Published on 24-02-2015
Whenever my grandparents hear us kids changing jobs, they mutter to themselves “why do they leave their companies?” and then purse their lips with a silent hint of disapproval. I can’t blame them for not giving our decisions a thumbs up – after all, they’re the generation most of whom work at the same company for their entire lives.
My grandparents often say “working for a company is like marrying someone, it’s a commitment for life”. Moments like this I can’t help justifying myself with a simple argument, “but the employment nowadays doesn’t work like that anymore”. Only to my relief, I manage to not blurt out the other half – “neither does today’s marriage”.
No matter how commonplace divorce has become, lifelong couples are still admired by most of us and how they preserve happiness in marriage becomes the world’s most wanted recipe. After reading up on an adequate amount of research on this topic, it occurs to me that to keep a marriage time-proof, one of, if not the, most important ingredient is shared values & beliefs. However, the sad truth is that not enough of us have this quality ranked high on our selection criteria for Mr. or Mrs. Right. It makes me think of another typical relationship in our daily life – employer & candidate.
For a long time, we’ve been screening candidates as women check whether a man is good husband material. Is he highly-educated and intelligent? Is he well-mannered to impress my family and friends? Is he handy enough to change light bulbs? Just to name a few. The same can be said about candidates. They focus all their attention on examining the job offer while too few questions are raised to hiring managers in regards to company culture, values, leadership style, etc. At the end of the day, in spite of having all the boxes checked, we’re disappointed to find out he or she is still not the one. The faux pas I see we and candidates are both committing here is that we approach recruiting too much from a functional perspective, as a consequence having some human factors left out.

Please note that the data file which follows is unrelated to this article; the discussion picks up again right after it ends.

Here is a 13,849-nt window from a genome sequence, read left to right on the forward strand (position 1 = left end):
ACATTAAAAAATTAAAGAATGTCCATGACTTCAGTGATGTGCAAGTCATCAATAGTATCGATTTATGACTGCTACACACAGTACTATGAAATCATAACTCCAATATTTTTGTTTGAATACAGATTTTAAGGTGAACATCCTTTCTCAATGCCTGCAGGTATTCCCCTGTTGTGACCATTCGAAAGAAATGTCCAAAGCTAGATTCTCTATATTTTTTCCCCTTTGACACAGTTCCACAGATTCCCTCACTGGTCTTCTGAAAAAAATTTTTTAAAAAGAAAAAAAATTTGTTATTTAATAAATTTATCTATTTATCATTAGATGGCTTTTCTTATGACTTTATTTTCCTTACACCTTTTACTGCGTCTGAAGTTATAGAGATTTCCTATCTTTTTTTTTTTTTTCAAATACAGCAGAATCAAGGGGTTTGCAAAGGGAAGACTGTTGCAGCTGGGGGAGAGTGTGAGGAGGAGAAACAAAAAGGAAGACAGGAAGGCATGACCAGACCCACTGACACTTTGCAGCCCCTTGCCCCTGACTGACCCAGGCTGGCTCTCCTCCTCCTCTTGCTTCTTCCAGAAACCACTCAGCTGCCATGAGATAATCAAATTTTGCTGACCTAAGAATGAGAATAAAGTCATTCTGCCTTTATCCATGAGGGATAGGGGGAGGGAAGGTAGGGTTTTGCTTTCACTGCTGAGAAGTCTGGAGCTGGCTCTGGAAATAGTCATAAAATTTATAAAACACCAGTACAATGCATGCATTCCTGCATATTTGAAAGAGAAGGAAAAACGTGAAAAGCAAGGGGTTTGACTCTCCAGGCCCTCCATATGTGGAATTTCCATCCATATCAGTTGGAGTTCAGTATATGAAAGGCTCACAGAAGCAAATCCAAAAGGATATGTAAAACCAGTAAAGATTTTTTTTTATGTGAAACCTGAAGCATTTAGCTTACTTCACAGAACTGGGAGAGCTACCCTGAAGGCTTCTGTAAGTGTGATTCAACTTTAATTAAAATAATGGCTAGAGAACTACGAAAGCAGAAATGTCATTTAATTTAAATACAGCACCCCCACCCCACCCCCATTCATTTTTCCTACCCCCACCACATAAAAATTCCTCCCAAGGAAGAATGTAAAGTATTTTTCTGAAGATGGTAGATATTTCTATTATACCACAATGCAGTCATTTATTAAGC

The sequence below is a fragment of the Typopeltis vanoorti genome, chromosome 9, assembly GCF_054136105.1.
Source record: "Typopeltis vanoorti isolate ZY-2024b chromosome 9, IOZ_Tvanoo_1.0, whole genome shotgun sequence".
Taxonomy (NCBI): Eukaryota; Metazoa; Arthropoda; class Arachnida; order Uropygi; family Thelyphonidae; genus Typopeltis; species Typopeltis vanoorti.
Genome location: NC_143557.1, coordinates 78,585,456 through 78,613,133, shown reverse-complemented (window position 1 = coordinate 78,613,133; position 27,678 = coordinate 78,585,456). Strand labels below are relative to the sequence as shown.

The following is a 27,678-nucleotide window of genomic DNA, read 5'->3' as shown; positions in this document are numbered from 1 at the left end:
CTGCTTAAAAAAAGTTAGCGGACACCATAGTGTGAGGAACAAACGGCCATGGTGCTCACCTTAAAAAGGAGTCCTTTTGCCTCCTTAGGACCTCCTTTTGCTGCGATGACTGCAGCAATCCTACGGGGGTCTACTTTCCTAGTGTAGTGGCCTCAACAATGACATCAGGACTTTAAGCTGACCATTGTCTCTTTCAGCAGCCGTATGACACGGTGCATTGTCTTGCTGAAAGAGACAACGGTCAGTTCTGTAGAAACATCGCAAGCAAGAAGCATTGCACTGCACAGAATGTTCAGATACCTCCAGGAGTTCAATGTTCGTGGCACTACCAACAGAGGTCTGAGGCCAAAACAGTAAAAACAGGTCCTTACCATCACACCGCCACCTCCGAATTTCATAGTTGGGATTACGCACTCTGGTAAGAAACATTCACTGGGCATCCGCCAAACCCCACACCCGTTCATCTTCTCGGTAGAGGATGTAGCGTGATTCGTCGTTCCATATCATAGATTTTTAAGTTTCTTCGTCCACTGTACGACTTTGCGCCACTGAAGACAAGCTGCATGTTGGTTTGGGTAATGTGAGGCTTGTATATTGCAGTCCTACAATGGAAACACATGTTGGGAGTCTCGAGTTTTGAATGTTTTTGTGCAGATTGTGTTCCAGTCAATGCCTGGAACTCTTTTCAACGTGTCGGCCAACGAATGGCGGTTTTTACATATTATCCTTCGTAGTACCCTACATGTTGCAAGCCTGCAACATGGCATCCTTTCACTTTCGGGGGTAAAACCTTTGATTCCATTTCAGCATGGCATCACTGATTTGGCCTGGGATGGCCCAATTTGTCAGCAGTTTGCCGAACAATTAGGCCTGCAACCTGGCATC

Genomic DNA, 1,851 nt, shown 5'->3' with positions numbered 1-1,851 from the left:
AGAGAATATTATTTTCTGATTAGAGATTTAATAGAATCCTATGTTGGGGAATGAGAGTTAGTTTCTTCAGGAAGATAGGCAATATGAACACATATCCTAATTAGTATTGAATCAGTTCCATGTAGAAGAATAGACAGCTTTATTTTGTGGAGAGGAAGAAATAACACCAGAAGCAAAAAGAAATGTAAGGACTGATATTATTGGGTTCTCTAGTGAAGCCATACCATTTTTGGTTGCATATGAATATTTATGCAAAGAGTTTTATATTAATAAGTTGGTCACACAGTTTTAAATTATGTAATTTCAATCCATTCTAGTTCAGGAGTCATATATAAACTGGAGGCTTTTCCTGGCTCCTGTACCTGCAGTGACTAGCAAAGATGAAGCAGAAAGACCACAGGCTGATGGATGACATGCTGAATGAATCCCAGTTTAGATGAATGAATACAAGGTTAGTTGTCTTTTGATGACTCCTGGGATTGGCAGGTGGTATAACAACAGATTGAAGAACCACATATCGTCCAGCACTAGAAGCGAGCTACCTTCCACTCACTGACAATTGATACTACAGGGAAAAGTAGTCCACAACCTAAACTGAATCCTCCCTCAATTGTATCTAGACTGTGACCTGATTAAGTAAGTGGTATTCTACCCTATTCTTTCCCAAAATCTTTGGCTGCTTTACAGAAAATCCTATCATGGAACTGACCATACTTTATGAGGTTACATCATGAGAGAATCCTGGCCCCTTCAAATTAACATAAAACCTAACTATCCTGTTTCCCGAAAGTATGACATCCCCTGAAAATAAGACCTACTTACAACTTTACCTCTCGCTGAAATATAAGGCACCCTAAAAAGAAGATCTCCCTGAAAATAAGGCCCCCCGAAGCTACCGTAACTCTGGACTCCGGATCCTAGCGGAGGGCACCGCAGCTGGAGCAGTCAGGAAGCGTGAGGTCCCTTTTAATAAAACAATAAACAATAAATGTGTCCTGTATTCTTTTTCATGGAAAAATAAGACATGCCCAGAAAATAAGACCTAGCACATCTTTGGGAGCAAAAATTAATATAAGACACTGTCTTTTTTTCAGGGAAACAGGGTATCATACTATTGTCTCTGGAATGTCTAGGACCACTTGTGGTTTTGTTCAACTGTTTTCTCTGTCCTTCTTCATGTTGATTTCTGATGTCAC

Life teaches us that oftentimes it’s those things that somehow feel bigger than ourselves, such as values, beliefs, ambitions, that strongly hold us together and then bond us to a company. And don’t think this rule of thumb only applies to lifelong employment. As a matter of fact, it concerns every stage of an employment cycle, from attracting, recruiting to developing and retaining.
Here is the one lesson I’ve learned from long-lasting marriages – the sum of relevant knowledge, skills and experience may make someone competent at the job, but it’s the shared values that make the candidate and company become “soulmates” and go through all the ups-and-downs hand-in-hand. Knowledge can be learned, skills can be trained, experience can be built up, but shared values & beliefs are hard to shape, therefore should be cherished.
Ready to find your company’s “soulmates”? Read Culture Fit: More Than A Gut Feeling first.